Schillings, C., Meißner, E., Erb, B., Schultchen, D., Bendig, E. and Pollatos, O. 2023. A chatbot-based intervention with ELME to improve stress and health-related parameters in a stressed sample: Study protocol of a randomised controlled trial. Frontiers in Digital Health. 5, (Mar. 2023), 14.
Background: Stress levels in the general population had already been increasing in recent years, and have subsequently been exacerbated by the global pandemic. One approach for innovative online-based interventions are “chatbots” – computer programs that can simulate a text-based interaction with human users via a conversational interface. Research on the efficacy of chatbot-based interventions in the context of mental health is sparse. The present study is designed to investigate the effects of a three-week chatbot-based intervention with the chatbot ELME, aiming to reduce stress and to improve various health-related parameters in a stressed sample. Methods: In this multicenter, two-armed randomised controlled trial with a parallel design, a three-week chatbot-based intervention group including two daily interactive intervention sessions via smartphone (á 10-20 min.) is compared to a treatment-as-usual control group. A total of 130 adult participants with a medium to high stress levels will be recruited in Germany. Assessments will take place pre-intervention, post-intervention (after three weeks), and follow-up (after six weeks). The primary outcome is perceived stress. Secondary outcomes include self-reported interoceptive accuracy, mindfulness, anxiety, depression, personality, emotion regulation, psychological well-being, stress mindset, intervention credibility and expectancies, affinity for technology, and attitudes towards artificial intelligence. During the intervention, participants undergo ecological momentary assessments. Furthermore, satisfaction with the intervention, the usability of the chatbot, potential negative effects of the intervention, adherence, potential dropout reasons, and open feedback questions regarding the chatbot are assessed post-intervention. Discussion: To the best of our knowledge, this is the first chatbot-based intervention addressing interoception, as well as in the context with the target variables stress and mindfulness. The design of the present study and the usability of the chatbot were successfully tested in a previous feasibility study. To counteract a low adherence of the chatbot-based intervention, a high guidance by the chatbot, short sessions, individual and flexible time points of the intervention units and the ecological momentary assessments, reminder messages, and the opportunity to postpone single units were implemented.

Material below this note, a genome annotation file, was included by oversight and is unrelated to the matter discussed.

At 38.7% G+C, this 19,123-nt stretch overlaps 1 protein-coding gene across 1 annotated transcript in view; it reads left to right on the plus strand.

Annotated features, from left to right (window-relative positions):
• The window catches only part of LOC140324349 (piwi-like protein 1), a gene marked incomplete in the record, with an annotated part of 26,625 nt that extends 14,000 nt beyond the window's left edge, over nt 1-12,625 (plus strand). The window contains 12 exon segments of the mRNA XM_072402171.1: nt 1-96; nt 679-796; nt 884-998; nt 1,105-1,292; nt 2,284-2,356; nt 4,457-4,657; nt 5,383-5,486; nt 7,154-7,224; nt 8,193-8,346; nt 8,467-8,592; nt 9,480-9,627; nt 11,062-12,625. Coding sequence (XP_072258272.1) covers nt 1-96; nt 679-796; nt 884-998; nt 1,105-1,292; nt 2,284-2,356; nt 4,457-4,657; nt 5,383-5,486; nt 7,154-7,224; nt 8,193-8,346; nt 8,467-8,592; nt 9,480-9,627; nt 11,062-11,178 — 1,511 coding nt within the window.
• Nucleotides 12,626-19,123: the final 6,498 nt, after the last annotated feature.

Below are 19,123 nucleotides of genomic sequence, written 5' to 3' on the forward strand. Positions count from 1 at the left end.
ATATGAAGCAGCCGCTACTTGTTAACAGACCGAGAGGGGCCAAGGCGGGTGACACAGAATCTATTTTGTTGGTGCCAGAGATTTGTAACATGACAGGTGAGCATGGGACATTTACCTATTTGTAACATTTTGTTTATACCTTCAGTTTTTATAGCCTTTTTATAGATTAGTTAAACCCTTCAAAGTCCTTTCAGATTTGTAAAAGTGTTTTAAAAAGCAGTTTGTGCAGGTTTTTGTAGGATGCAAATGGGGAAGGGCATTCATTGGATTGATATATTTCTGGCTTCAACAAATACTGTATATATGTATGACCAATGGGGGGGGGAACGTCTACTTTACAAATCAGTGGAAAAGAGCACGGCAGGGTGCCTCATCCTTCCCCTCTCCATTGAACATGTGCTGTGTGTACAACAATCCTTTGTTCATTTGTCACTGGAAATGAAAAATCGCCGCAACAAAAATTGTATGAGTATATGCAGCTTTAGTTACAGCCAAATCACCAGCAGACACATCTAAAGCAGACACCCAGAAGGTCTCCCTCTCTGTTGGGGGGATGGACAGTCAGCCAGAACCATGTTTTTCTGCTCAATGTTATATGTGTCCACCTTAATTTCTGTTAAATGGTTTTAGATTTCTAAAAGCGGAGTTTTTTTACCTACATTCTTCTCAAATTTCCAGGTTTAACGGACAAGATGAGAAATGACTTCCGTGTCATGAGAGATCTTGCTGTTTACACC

Bradatsch, L., Miroshkin, O. and Kargl, F. 2023. ZTSFC: A Service Function Chaining-Enabled Zero Trust Architecture. IEEE Access. 11, (2023), 125307–125327.
Recently, zero trust security has received notable attention in the security community. However, while many networks use monitoring and security functions like firewalls, their integration in the design of zero trust architectures remains largely unaddressed. In this article, we contribute with respect to this aspect a novel network security architecture called Zero Trust Service Function Chaining (ZTSFC). With ZTSFC, we achieve three main improvements over zero trust architectures: (1) the zero trust components can directly integrate other monitoring and security functions into their access decisions, (2) an efficient flow of information between zero trust components, monitoring, and security functions are achieved, and (3) ZTSFC improves the performance with respect to hardware load and user experience. As proof of concept, we implemented a publicly available ZTSFC prototype based on HTTPS and the policy language ALFA. Using this prototype, we demonstrate the achievement of all three improvements in representative use cases. In addition, our performance evaluation compares ZTSFC with a regular zero trust network without ZTSFC. The results indicate that ZTSFC can reduce CPU usage by 25% for specific monitoring and security functions in certain scenarios. Overall, we also observed a 30% decrease in the time it takes to access services with ZTSFC.
Bradatsch, L., Miroshkin, O., Trkulja, N. and Kargl, F. 2023. Zero Trust Score-based Network-level Access Control in Enterprise Networks. 2023 IEEE 22nd International Conference on Trust, Security and Privacy in Computing and Communications (TrustCom) (2023), 1–7.
Zero Trust security has recently gained attention in enterprise network security. One of its key ideas is making network-level access decisions based on trust scores. However, score-based access control in the enterprise domain still lacks essential elements in our understanding, and in this paper, we contribute with respect to three crucial aspects. First, we provide a comprehensive list of 29 trust attributes that can be used to calculate a trust score. By introducing a novel mathematical approach, we demonstrate how to quantify these attributes. Second, we describe a dynamic risk-based method to calculate the trust threshold the trust score must meet for permitted access. Third, we introduce a novel trust algorithm based on Subjective Logic that incorporates the first two contributions and offers fine-grained decision possibilities. We discuss how this algorithm shows a higher expressiveness compared to a lightweight additive trust algorithm. Performance-wise, a prototype of the Subjective Logic-based approach showed similar calculation times for mak- ing an access decision as the additive approach. In addition, the dynamic threshold calculation showed only 7% increased decision-making times compared to a static threshold.